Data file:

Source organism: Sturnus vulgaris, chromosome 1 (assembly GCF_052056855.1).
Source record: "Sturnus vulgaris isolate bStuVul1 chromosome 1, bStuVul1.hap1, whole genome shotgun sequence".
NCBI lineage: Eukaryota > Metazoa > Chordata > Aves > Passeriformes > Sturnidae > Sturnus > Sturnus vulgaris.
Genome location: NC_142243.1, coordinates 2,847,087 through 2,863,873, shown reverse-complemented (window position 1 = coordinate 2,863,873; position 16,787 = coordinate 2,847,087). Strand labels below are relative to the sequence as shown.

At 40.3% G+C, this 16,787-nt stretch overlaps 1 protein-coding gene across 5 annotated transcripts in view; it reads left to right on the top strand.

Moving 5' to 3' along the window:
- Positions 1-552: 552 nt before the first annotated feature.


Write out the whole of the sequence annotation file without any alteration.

Source organism: Sturnus vulgaris, chromosome 1 (assembly GCF_052056855.1).
Source record: "Sturnus vulgaris isolate bStuVul1 chromosome 1, bStuVul1.hap1, whole genome shotgun sequence".
NCBI lineage: Eukaryota > Metazoa > Chordata > Aves > Passeriformes > Sturnidae > Sturnus > Sturnus vulgaris.
Genome location: NC_142243.1, coordinates 2,847,087 through 2,863,873, shown reverse-complemented (window position 1 = coordinate 2,863,873; position 16,787 = coordinate 2,847,087). Strand labels below are relative to the sequence as shown.

At 40.3% G+C, this 16,787-nt stretch overlaps 1 protein-coding gene across 5 annotated transcripts in view; it reads left to right on the top strand.

Moving 5' to 3' along the window:
- Positions 1-552: 552 nt before the first annotated feature.